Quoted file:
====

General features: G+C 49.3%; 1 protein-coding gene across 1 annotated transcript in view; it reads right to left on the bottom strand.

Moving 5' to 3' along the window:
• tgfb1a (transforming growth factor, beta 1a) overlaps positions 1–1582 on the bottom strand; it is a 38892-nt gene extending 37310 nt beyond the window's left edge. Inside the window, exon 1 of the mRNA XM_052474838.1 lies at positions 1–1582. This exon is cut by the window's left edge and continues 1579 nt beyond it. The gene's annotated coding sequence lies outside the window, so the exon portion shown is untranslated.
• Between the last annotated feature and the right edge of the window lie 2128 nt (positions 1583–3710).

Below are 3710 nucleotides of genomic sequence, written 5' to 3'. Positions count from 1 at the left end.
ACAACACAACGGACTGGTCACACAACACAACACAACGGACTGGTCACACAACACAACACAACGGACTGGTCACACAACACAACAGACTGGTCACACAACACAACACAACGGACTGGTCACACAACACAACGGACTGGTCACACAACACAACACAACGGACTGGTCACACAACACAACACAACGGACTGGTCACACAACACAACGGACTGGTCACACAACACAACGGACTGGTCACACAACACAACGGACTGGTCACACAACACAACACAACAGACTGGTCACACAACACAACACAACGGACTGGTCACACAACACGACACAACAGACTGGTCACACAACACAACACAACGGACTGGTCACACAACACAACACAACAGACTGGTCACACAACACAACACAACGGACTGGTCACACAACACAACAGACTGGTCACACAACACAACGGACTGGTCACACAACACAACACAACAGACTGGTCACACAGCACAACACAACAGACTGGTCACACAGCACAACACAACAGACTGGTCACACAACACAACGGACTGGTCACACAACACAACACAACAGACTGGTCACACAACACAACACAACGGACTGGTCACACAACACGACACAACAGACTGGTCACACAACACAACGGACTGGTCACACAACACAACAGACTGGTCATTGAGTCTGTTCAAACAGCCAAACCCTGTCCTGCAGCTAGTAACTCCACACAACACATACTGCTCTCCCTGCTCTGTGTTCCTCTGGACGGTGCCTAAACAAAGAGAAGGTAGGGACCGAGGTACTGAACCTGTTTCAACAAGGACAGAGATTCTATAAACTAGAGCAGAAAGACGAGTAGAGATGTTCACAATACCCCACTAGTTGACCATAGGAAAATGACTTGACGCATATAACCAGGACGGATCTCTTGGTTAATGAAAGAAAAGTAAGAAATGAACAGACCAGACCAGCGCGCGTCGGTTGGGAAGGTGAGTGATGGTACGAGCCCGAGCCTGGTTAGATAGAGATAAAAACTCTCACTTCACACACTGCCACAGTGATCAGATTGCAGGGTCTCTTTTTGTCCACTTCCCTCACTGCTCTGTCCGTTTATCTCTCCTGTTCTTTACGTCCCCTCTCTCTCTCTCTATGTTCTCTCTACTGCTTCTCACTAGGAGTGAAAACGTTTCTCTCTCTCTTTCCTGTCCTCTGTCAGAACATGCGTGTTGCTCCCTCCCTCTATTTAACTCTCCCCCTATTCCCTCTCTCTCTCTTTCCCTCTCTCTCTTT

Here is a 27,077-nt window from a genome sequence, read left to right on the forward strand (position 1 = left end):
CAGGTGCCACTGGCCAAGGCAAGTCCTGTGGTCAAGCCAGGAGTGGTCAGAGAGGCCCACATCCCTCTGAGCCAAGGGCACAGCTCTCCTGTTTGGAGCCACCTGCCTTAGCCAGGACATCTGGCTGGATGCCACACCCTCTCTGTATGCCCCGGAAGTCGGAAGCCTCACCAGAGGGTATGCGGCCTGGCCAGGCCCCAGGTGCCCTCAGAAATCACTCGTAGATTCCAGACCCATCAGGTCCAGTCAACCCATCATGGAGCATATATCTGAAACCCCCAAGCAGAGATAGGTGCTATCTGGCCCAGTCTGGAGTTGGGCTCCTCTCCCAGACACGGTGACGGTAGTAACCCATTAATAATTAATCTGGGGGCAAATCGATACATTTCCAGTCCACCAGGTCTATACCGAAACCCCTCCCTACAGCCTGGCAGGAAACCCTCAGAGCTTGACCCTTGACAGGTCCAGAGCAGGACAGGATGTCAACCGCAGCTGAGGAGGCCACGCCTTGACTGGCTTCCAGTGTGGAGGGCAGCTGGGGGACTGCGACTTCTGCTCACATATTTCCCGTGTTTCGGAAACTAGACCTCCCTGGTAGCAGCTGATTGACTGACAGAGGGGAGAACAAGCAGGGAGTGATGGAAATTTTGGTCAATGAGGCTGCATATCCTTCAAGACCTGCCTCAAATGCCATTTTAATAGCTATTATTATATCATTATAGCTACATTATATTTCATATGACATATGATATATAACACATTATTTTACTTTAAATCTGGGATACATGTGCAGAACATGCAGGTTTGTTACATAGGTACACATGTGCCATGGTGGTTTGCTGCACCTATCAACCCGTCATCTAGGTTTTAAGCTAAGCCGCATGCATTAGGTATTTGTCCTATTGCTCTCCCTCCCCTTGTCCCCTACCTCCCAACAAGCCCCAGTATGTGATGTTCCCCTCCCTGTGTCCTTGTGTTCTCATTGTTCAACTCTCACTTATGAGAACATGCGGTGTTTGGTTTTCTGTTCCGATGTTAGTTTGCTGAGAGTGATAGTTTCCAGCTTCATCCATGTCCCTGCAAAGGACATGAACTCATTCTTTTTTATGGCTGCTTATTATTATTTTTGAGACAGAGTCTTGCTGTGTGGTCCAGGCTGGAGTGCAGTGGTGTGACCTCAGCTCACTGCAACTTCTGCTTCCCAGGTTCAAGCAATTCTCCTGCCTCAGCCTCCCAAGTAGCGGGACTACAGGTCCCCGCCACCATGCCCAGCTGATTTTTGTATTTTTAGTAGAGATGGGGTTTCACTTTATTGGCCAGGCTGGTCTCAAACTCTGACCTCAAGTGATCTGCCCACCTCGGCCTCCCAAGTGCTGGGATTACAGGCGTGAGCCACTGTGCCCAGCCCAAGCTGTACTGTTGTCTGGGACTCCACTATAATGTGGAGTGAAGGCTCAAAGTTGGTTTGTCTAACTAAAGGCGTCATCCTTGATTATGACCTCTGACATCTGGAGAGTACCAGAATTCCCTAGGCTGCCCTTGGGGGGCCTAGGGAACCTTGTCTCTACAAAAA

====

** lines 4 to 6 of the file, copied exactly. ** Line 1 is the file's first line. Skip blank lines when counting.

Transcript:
• Between the last annotated feature and the right edge of the window lie 2128 nt (positions 1583–3710).

Below are 3710 nucleotides of genomic sequence, written 5' to 3'. Positions count from 1 at the left end.
ACAACACAACGGACTGGTCACACAACACAACACAACGGACTGGTCACACAACACAACACAACGGACTGGTCACACAACACAACAGACTGGTCACACAACACAACACAACGGACTGGTCACACAACACAACGGACTGGTCACACAACACAACACAACGGACTGGTCACACAACACAACACAACGGACTGGTCACACAACACAACGGACTGGTCACACAACACAACGGACTGGTCACACAACACAACGGACTGGTCACACAACACAACACAACAGACTGGTCACACAACACAACACAACGGACTGGTCACACAACACGACACAACAGACTGGTCACACAACACAACACAACGGACTGGTCACACAACACAACACAACAGACTGGTCACACAACACAACACAACGGACTGGTCACACAACACAACAGACTGGTCACACAACACAACGGACTGGTCACACAACACAACACAACAGACTGGTCACACAGCACAACACAACAGACTGGTCACACAGCACAACACAACAGACTGGTCACACAACACAACGGACTGGTCACACAACACAACACAACAGACTGGTCACACAACACAACACAACGGACTGGTCACACAACACGACACAACAGACTGGTCACACAACACAACGGACTGGTCACACAACACAACAGACTGGTCATTGAGTCTGTTCAAACAGCCAAACCCTGTCCTGCAGCTAGTAACTCCACACAACACATACTGCTCTCCCTGCTCTGTGTTCCTCTGGACGGTGCCTAAACAAAGAGAAGGTAGGGACCGAGGTACTGAACCTGTTTCAACAAGGACAGAGATTCTATAAACTAGAGCAGAAAGACGAGTAGAGATGTTCACAATACCCCACTAGTTGACCATAGGAAAATGACTTGACGCATATAACCAGGACGGATCTCTTGGTTAATGAAAGAAAAGTAAGAAATGAACAGACCAGACCAGCGCGCGTCGGTTGGGAAGGTGAGTGATGGTACGAGCCCGAGCCTGGTTAGATAGAGATAAAAACTCTCACTTCACACACTGCCACAGTGATCAGATTGCAGGGTCTCTTTTTGTCCACTTCCCTCACTGCTCTGTCCGTTTATCTCTCCTGTTCTTTACGTCCCCTCTCTCTCTCTCTATGTTCTCTCTACTGCTTCTCACTAGGAGTGAAAACGTTTCTCTCTCTCTTTCCTGTCCTCTGTCAGAACATGCGTGTTGCTCCCTCCCTCTATTTAACTCTCCCCCTATTCCCTCTCTCTCTCTTTCCCTCTCTCTCTTT